SUPREME COURT OF GEORGIA HOLDS THAT INSURER’S DUTY TO SETTLE ARISES ONLY WHEN THE INJURED PARTY PRESENTS A VALID OFFER TO SETTLE WITHIN POLICY LIMITS

Tricia M. Kazinetz
Published April 9, 2019

On August 29, 2008, Ronald Jackson (Jackson) caused a multi-vehicle collision. He later died from his injuries. At the time of the collision, First Acceptance Insurance Company of Georgia Inc. (First Acceptance) insured Jackson under a policy with bodily injury liability limits of $25,000 per person/$50,000 per accident. After the collision, First Acceptance was notified that five individuals, including Julie An (An) and her minor daughter Jina Hong (Hong), had been injured. First Acceptance determined that its policy provided coverage to Jackson for the collision, that Jackson was liable for the loss, and that the loss exceeded the limits of Jackson’s policy.

First Acceptance retained counsel in hopes of reaching a “global settlement” with the five injured individuals and planned to have a “global settlement conference” in an effort to resolve the claims. On June 2, 2009, An and Hong’s counsel sent two letters to First Acceptance stating that An and Hong were interested in attending a settlement conference, and in the alternative, offered to settle their claims for the available policy limits (the “June 2 Letters”). Subsequently, on July 10, 2009, An and Hong filed a complaint seeking damages arising from the collision. Thereafter, First Acceptance invited An and Hong to attend the global settlement conference, but their counsel declined. On September 24, 2010, First Acceptance offered to settle An and Hong’s claims for $25,000 each – a settlement that would have equaled Jackson’s $50,000 policy limit. An and Hong rejected the offer. 

In 2012, a jury returned a verdict in favor of An and Hong and against the administrator of Jackson’s estate that included an award of over $5.3 million for Hong’s injuries. Thereafter, the administrator of Jackson’s estate sued First Acceptance alleging negligence and bad faith in failing to settle Hong’s claim  within the policy limits. Both parties moved for summary judgment, and the trial court granted summary judgment in favor of First Acceptance on all claims. On appeal, the Court of Appeals reversed the grant of summary judgment in favor of First Acceptance on the failure-to-settle claim. 

The Supreme Court of Georgia granted certiorari to review whether the Court of Appeals erred in reversing the grant of summary judgment and asked the parties to address the following question: whether an insurer’s duty to settle arises only when the injured party presents a valid offer to settle within the insured’s policy limits or whether, even absent such an offer, a duty arises when the insurer knows or reasonably should know that settlement within the insured’s policy limits is possible. First Acceptance Ins. Co. of Georgia, Inc. v. Hughes, No. S18G0517, 2019 WL 1103831 (Ga. Mar. 11, 2019).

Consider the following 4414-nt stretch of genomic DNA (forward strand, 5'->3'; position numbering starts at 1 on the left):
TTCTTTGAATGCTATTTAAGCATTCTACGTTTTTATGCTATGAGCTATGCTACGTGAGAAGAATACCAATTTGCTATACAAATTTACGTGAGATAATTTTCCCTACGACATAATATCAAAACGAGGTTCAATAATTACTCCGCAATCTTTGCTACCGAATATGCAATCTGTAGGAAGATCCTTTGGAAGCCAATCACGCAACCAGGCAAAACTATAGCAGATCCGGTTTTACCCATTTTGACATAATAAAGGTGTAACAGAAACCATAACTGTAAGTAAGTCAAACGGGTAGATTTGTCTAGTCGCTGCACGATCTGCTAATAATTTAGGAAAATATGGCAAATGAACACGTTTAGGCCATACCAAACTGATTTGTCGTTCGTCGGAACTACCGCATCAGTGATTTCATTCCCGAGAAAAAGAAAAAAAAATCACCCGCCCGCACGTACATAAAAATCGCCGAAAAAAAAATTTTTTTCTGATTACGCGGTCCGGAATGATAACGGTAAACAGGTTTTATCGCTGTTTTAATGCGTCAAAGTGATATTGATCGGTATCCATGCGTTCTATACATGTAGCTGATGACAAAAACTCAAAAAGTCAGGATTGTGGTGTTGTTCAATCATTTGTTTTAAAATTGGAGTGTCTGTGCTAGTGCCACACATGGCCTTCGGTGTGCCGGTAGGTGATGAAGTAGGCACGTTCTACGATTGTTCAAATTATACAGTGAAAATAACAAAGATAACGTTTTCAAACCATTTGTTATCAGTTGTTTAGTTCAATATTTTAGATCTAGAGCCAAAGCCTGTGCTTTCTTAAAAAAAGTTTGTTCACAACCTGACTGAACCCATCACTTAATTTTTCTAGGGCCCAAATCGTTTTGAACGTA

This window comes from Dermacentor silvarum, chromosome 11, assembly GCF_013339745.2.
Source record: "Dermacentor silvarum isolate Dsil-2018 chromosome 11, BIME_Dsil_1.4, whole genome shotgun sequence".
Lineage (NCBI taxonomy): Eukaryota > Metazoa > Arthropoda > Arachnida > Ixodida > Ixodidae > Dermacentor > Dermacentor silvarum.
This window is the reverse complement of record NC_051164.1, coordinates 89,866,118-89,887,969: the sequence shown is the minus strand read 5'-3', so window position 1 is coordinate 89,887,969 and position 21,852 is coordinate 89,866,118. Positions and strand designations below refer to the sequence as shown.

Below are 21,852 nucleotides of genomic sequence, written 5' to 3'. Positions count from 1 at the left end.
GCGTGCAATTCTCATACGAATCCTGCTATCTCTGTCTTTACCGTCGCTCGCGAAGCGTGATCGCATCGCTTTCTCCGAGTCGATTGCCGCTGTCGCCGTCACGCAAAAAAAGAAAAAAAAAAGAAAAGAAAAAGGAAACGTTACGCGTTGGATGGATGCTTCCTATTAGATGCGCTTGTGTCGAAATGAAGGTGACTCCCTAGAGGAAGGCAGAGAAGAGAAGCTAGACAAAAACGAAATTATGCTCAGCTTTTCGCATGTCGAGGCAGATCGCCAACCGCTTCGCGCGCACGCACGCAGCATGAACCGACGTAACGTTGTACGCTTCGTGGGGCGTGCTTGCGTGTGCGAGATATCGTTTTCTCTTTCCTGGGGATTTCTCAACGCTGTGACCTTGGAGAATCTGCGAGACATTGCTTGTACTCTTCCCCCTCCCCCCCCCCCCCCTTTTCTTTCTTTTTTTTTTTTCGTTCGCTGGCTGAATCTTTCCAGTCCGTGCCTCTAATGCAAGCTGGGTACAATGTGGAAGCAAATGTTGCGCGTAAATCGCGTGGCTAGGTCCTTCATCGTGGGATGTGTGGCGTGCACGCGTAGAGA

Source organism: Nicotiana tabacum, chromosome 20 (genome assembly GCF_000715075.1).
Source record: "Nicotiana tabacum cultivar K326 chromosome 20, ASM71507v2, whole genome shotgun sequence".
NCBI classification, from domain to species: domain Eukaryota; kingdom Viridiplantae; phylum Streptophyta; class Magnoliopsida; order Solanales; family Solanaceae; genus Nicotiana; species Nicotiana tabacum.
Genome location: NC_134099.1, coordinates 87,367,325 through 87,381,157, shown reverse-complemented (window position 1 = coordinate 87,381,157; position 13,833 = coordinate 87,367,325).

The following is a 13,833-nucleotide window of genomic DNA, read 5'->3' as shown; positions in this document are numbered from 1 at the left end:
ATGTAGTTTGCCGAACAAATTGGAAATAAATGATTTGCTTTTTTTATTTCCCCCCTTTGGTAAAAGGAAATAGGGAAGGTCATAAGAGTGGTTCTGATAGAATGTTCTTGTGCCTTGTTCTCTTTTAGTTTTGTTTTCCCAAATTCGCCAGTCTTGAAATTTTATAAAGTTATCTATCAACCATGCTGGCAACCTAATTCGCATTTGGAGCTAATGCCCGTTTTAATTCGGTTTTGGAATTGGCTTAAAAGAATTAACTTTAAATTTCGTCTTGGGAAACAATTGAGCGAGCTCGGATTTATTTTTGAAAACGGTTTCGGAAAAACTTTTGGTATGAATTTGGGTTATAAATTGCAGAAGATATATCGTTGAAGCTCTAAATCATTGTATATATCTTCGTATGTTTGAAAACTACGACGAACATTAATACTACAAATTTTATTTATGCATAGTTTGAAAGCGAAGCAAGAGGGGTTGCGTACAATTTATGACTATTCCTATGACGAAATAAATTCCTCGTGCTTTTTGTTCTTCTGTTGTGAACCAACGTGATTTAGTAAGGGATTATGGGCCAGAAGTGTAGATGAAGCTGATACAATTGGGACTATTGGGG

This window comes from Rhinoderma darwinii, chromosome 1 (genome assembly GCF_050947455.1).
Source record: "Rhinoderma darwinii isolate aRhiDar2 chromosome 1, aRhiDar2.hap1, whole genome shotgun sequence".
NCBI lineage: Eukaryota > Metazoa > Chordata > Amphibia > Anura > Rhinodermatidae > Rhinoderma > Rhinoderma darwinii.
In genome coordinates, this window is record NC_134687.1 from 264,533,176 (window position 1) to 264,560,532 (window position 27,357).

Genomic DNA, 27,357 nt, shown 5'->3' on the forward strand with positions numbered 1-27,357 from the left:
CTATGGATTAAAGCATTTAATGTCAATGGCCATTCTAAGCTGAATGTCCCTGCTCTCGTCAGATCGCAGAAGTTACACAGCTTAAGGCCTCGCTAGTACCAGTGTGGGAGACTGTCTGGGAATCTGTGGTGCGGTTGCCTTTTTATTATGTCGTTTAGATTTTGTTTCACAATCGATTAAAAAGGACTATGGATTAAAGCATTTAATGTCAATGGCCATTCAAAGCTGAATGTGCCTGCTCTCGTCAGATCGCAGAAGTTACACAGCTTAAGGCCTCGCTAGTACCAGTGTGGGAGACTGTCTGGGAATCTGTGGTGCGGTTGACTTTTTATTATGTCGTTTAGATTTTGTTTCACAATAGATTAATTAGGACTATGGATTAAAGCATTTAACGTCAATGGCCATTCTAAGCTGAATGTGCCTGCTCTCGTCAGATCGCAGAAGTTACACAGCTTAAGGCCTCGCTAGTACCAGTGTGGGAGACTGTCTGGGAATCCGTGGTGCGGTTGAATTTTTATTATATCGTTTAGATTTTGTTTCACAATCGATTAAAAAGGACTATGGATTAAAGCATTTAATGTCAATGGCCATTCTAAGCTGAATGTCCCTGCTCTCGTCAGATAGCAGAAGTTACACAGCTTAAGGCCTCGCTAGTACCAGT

In its analysis, the court took the opportunity to clarify that “an insurer’s duty to settle arises when the injured party presents a valid offer to settle within the insured’s policy limits.” Therefore, the outcome of this case turned on whether An and Hong had made a valid offer that First Acceptance failed to accept negligently or in bad faith – a legal question to be determined in accordance with applicable rules of contract interpretation.

The parties disputed whether the June 2 Letters constituted a valid offer. On the one hand, An and Hong argued that First Acceptance failed to respond to the offer within the “30-day deadline.” On the other hand, First Acceptance argued that there was no deadline to respond and that the 30-day deadline only applied to An and Hong’s request for insurance information. While the Court found that An and Hong presented First Acceptance with a valid offer to settle within the policy limits, the offer did not include any deadline for acceptance, leaving the offer open for a “reasonable time” pursuant to applicable rules of contract interpretation. The Court went on to find that First Acceptance’s failure to promptly accept the offer was reasonable as an ordinarily prudent insurer could not be expected to anticipate that the offer – without a specified deadline – would be abruptly withdrawn and that An and Hong would refuse to participate in the global settlement conference. The Court therefore concluded that First Acceptance did not act unreasonably in failing to accept the offer in the June 2 Letters before it was withdrawn and held that the Court of Appeals erred when it reversed the trial court’s grant of summary judgment in favor of First Acceptance.   

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